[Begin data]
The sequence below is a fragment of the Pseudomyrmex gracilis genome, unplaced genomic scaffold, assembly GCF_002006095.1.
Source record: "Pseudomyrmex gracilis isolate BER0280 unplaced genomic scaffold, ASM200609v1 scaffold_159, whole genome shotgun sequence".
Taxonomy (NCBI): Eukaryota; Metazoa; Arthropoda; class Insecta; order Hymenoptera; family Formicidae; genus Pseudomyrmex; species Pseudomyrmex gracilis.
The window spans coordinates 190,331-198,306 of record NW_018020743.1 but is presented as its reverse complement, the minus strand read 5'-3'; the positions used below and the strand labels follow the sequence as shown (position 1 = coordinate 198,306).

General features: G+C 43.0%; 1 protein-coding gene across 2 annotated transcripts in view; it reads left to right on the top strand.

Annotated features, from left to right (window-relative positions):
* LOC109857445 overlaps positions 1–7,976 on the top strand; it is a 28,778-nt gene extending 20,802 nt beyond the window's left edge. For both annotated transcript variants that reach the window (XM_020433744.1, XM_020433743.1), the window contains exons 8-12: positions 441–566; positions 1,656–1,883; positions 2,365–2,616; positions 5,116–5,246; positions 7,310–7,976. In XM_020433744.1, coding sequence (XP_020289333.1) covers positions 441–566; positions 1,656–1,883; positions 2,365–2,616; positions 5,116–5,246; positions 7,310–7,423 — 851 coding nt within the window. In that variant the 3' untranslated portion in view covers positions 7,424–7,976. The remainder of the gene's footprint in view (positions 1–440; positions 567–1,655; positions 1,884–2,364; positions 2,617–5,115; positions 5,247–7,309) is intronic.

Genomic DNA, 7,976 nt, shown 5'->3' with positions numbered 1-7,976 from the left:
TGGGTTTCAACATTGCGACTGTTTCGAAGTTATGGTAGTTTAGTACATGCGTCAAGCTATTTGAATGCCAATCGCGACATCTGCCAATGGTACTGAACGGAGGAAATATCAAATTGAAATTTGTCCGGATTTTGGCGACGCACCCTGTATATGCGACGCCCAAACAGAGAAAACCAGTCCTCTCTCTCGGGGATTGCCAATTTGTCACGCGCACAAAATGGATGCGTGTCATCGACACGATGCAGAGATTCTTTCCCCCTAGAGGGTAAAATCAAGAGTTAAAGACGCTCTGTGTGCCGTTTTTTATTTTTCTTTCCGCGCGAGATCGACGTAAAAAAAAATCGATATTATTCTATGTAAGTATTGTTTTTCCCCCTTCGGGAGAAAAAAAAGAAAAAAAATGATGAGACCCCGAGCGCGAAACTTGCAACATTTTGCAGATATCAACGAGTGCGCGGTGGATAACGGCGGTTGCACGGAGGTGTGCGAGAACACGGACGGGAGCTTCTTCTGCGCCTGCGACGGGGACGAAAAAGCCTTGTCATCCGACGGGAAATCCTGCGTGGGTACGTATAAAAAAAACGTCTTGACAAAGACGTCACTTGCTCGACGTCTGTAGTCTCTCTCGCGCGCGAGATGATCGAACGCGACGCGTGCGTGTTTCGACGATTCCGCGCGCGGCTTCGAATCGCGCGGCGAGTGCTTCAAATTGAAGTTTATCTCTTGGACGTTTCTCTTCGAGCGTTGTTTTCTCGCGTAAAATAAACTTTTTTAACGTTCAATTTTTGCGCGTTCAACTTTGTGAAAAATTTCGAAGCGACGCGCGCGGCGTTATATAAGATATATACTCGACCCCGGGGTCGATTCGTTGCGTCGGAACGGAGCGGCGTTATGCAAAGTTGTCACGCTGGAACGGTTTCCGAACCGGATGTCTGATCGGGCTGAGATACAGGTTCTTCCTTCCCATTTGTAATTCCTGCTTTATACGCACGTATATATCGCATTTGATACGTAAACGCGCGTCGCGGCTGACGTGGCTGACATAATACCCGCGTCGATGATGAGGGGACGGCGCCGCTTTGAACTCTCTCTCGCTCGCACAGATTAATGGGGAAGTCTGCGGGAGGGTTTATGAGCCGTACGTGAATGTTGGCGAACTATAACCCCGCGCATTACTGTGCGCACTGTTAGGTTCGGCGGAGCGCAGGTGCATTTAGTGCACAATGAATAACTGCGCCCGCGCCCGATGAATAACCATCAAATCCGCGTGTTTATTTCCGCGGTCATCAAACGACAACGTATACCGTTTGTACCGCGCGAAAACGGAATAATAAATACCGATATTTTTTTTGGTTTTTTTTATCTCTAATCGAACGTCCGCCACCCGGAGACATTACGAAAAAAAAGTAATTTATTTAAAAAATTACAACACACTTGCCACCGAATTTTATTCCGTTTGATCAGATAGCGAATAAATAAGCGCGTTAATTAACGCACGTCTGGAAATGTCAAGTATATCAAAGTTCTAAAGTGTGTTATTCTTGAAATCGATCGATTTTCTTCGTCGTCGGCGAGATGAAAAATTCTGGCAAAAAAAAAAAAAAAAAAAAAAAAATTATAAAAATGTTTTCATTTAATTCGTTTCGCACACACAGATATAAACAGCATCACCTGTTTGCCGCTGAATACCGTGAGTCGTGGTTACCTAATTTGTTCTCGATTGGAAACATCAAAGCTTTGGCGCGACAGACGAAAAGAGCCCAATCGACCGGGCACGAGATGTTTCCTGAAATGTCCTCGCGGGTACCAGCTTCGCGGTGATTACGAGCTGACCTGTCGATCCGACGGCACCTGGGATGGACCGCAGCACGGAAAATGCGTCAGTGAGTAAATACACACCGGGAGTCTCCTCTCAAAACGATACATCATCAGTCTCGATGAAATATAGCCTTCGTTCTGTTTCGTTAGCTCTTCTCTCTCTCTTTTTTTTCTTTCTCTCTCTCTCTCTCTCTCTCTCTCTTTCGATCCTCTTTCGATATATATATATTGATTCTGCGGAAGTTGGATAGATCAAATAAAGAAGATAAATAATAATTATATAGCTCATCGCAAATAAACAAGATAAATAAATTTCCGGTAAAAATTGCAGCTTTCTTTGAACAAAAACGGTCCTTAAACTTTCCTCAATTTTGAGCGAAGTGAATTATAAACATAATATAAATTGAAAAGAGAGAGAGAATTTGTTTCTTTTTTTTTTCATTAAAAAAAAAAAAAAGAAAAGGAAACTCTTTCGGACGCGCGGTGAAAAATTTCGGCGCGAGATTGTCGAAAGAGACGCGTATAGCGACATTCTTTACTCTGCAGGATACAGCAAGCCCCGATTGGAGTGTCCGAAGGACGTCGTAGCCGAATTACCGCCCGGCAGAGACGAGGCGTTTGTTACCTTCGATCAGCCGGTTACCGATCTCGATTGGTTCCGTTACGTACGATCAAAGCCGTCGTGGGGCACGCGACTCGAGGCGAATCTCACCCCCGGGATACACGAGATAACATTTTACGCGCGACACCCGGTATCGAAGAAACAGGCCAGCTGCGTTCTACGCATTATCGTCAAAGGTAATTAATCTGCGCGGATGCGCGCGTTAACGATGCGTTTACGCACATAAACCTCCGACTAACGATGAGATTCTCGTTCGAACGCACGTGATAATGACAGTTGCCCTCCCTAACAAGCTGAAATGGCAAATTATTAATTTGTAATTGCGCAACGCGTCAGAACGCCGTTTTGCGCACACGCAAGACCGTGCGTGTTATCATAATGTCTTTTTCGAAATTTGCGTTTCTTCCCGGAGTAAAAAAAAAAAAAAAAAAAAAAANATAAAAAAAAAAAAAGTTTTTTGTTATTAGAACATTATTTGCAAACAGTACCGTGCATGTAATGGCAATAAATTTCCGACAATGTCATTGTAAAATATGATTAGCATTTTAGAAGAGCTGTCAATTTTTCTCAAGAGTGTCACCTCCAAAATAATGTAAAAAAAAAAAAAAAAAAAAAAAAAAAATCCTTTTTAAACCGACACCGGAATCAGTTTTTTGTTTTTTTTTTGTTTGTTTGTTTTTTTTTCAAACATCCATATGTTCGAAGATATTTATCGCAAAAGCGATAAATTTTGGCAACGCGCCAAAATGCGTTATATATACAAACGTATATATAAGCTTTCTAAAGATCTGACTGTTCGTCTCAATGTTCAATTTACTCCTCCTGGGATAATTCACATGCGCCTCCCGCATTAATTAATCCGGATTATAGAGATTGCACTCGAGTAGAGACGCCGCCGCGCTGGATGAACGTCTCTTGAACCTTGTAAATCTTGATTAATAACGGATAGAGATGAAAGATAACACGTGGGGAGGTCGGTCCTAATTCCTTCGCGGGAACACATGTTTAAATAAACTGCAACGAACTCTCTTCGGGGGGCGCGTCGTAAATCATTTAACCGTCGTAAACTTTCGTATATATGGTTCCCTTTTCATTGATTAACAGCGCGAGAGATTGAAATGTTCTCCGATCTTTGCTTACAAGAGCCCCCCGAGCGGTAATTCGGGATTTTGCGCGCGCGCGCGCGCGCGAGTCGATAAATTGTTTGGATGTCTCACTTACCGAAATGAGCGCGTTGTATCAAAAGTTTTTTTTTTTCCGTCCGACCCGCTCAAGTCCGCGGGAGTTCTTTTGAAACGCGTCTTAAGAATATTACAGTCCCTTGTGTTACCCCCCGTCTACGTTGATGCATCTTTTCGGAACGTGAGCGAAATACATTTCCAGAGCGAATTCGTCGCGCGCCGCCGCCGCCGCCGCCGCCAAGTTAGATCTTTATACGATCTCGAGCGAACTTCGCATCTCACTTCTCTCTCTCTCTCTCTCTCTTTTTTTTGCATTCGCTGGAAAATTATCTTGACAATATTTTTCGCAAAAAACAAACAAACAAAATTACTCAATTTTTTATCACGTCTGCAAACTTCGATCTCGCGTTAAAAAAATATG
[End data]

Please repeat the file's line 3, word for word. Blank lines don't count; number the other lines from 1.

Taxonomy (NCBI): Eukaryota; Metazoa; Arthropoda; class Insecta; order Hymenoptera; family Formicidae; genus Pseudomyrmex; species Pseudomyrmex gracilis.